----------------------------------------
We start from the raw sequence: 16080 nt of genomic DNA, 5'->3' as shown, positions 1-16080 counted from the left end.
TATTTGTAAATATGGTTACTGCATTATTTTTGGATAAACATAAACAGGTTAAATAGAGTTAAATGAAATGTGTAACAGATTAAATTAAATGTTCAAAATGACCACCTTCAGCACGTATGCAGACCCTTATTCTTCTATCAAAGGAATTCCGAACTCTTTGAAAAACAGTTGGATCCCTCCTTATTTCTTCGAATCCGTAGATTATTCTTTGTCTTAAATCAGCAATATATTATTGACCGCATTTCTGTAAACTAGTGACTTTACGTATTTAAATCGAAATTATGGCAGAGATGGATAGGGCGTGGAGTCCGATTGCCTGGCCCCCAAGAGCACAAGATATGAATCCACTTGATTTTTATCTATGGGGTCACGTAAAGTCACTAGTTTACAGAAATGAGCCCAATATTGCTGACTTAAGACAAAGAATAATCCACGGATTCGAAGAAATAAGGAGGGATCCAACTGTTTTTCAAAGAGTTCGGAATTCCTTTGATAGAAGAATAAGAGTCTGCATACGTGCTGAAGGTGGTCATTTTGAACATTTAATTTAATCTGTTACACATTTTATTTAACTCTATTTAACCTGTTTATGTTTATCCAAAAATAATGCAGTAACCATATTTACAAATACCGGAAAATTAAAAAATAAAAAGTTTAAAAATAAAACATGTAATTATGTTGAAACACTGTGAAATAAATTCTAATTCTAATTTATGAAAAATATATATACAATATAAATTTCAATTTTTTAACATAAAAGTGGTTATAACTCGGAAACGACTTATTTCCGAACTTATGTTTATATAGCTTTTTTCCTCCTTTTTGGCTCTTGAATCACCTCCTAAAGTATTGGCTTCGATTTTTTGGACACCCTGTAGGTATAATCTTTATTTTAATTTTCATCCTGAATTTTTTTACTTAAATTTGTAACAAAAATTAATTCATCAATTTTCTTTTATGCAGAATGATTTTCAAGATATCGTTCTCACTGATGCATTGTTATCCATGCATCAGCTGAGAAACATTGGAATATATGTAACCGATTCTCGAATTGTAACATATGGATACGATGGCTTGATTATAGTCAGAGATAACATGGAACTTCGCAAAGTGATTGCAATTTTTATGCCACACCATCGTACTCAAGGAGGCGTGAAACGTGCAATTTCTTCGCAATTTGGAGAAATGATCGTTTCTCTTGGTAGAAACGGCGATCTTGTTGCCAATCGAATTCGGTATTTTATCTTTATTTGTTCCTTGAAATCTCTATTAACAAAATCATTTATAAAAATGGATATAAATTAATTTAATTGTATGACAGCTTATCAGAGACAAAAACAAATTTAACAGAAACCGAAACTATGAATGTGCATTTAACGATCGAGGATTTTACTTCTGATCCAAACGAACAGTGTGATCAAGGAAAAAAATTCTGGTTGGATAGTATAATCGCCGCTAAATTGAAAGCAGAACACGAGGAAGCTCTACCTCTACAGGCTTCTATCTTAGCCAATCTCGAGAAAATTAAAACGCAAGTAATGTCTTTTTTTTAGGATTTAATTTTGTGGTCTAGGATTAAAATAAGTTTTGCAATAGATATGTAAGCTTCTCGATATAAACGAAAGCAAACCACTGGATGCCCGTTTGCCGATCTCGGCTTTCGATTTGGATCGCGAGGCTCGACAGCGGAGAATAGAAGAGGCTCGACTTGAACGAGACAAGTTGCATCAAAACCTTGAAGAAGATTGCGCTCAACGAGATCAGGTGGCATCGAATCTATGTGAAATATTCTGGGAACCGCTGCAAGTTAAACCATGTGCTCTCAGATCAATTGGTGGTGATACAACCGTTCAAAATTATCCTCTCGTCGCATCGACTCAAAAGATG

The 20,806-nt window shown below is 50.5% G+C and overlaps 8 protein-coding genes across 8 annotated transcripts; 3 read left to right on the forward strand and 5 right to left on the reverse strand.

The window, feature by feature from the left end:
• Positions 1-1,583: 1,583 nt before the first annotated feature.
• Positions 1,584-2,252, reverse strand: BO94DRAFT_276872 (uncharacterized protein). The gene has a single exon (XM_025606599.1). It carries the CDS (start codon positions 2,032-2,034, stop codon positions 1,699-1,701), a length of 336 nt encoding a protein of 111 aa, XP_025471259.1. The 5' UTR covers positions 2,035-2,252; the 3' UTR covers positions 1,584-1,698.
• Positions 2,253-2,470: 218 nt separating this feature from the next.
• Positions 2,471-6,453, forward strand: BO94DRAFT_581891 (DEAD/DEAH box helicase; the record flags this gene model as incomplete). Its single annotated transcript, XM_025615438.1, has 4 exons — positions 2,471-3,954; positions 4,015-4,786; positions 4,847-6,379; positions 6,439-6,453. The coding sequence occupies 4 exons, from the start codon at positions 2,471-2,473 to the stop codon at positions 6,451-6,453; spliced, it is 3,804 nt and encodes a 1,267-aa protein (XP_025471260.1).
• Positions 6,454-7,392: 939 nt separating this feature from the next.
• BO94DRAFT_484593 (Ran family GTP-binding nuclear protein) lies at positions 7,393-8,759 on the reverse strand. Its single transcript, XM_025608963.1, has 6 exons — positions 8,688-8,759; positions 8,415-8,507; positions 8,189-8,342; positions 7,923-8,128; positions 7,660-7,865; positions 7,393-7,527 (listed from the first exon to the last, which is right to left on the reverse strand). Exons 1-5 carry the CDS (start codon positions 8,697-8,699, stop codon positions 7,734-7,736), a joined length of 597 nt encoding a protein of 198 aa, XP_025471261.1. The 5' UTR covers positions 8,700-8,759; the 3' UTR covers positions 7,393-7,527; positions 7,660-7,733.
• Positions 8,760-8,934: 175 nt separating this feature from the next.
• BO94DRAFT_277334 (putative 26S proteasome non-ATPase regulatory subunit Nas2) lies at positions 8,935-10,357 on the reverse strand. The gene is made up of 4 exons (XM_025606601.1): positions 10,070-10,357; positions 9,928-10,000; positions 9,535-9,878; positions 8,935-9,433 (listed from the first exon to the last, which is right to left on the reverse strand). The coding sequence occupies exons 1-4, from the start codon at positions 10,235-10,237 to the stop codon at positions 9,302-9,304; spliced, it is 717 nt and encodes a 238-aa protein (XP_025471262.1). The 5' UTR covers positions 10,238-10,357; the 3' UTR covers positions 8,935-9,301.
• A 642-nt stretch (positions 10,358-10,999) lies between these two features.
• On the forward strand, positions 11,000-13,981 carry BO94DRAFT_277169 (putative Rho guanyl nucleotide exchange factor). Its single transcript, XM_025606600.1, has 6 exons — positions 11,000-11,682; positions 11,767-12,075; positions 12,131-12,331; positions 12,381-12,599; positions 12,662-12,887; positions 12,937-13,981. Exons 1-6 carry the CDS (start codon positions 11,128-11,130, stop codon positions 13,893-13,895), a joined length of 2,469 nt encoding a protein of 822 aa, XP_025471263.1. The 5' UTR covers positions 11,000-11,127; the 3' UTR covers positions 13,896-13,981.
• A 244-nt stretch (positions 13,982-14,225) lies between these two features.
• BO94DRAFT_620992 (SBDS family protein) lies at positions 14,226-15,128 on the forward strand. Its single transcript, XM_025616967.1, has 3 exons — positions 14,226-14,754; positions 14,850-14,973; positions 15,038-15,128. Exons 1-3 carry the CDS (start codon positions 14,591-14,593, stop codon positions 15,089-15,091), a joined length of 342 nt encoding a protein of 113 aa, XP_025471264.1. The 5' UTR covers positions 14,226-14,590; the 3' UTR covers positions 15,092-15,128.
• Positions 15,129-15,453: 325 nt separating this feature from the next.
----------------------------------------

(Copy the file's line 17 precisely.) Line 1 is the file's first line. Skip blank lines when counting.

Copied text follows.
• Positions 15,129-15,453: 325 nt separating this feature from the next.